One Nation Under Bush:
There's probably not a lot to add to Keith Olbermann's Special Comment last night on the President's signing of the Military Commissions Act of 2006, where Olbermann repeatedly called Bush a "liar" and seemed to stop just short of asking Dubya to step outside. But for an equally or even more intestine-grinding gut punch, check out Tuesday's Olbermann interview with Jonathan Turley on the same subject. Turley ain't a flame-spewing liberal (although, in these vicious times, anyone who even murmurs that the Bush administration has gone too far is proclaimed a flag burner). He told Olbermann, "[P]eople have no idea how significant this is. What, really, a time of shame this is for the American system. What the Congress did and what the president signed today essentially revokes over 200 years of American principles and values."

And then he smacked down the country for its laissez-who-gives-a-fuck attitude: "It couldn’t be more significant. And the strange thing is, we’ve become sort of constitutional couch potatoes. I mean, the Congress just gave the president despotic powers, and you could hear the yawn across the country as people turned to, you know, Dancing with the Stars. I mean, it’s otherworldly."

The law the President signed is the kind of shit that, in a real democracy, would cause citizens to be rioting in the streets, daring the government to invoke the law against them. It's the kind of thing that ought to shut the nation down because of the convulsive revulsion of the people, a massive expectoration of unified disgust at what a group of Republicans has allowed to happen. Nothing of the sort will happen here, though.

Americans will desperately cling to those lies that make their lives easier. It's like when you know, with all your being, that your lover is fucking around on you, despite all her protestations of devotion and monogamy. It's just simpler, at the end of the day, to suck it up and pretend that her body is yours and yours alone. For most Americans, if their neighbor or lawn guy gets picked up by Homeland Security and his family cannot find out why, it's just less taxing on the mind to think, "Goddamn, Jorge or Omar must've done something, and, really, did I really know him that well?" Even when it's not Jorge or Omar. Even when it's Johnny All-Star, maybe a blond-haired, blue-eyed blogger. Even then most of us would comfort ourselves thinking, maybe not articulating it this way, but still, "Bush knows best; Bush knows best." Even as poll after poll suggests how much we despise him, it's just easier.

Yesterday, Alberto Gonzales, Igor to Cheney's Dr. Frankenstein, "answered" "questions" from the "public" about the MCA. Most of it was the same bullshit you've heard from just about every Republican opening his or her mouth on the topic. But when Gonzales was asked if he was proud of the act (in a pretty confrontational question), Gonzales answered, "I am very proud of the Military Commissions Act of 2006, and every American should share that pride." Share the love. Gonzales was practically licking his red rocket over the Act: "Future generations will look back and commend us for recognizing the threat of terrorism and taking every possible step -consistent with American values and the rule of law- to defeat it." Of course, the act pretty much allows a President to detain anyone who isn't proud of it. Gonzales went out of his way a couple of times to say the act doesn't apply to Americans, but, fuck, c'mon. Not after you've already detained a couple of Americans.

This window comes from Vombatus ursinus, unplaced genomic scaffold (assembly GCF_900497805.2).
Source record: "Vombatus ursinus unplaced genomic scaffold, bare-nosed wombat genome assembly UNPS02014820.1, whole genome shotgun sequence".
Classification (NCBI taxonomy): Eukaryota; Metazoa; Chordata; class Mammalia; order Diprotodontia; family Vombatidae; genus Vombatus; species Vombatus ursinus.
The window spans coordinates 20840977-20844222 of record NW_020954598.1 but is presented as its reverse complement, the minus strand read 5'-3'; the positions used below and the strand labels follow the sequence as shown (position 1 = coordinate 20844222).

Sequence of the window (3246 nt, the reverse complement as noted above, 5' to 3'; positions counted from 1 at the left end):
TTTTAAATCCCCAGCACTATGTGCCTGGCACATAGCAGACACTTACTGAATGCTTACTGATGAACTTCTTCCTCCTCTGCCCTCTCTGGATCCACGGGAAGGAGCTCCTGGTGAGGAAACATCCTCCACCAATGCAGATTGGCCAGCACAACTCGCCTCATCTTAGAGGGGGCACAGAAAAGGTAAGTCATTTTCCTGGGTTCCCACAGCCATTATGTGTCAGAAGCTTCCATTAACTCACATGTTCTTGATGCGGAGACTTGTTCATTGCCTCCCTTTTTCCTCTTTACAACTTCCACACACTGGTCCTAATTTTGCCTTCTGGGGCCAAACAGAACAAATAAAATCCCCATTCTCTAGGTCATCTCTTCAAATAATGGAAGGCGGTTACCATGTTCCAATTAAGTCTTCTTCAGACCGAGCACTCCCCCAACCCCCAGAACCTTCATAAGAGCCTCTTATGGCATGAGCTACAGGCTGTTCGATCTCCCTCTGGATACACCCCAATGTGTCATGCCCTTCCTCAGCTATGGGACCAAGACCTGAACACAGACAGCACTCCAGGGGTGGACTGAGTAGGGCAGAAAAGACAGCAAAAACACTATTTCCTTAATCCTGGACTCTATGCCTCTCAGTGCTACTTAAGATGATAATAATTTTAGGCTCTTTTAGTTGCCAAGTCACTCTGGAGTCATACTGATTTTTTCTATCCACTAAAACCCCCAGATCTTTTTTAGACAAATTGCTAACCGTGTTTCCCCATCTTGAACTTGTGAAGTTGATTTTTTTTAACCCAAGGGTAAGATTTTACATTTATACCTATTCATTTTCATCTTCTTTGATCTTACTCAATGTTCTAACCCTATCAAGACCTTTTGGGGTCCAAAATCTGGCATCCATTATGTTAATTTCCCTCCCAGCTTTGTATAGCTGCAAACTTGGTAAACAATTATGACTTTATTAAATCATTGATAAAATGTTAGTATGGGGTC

When Bush signed the MCA, he gave a little speech where he made feints at specificity in relation to the "good" the CIA's near-death experience interrogations have done. He said evil sounding names whose invocation made one think of facial hair and olive skin. He said, "The CIA program helped us identify terrorists who were sent to case targets inside the United States, including financial buildings in major cities on the East Coast. And the CIA program helped us stop the planned strike on U.S. Marines in Djibouti, a planned attack on the U.S. consulate in Karachi, and a plot to hijack airplanes and fly them into Heathrow Airport and Canary Wharf in London." Gonzales reiterated these triumphs of torture.

But here's the thing: we just have their word for it. On everything. No wonder these motherfuckers are opposed to habeas corpus. Show the body? Fuck that. How about showing a single thread of evidence that demonstrates our "new" methods of interrogation have led to anything that the old, tired ones couldn't have obtained?

Essentially, what Bush and Gonzales have said is that American military law, the treaties we have abided by, and our entire goddamned judicial system is so weak, that it coddles criminals, that to be tried and sentenced, or even to be charged, is merely liberal weakness. In the end, Bush is saying, to truly love your country, you better be willing to undermine its civic foundations, you better be willing to vest power in a single leader for the duration of a "new kind of war," as Gonzales called it. Yes, this war on "terror" is different. Yes, certain powers have been granted to Presidents in more traditional wars, wars with nations and armies, and, above all, clear objectives and certain end.

To those who would support the Bush administration and the act, which, as Jonathan Turley said made "a fundamental change [in] who we are as a country," we can pull out that old conservative line, "America - love it or leave it."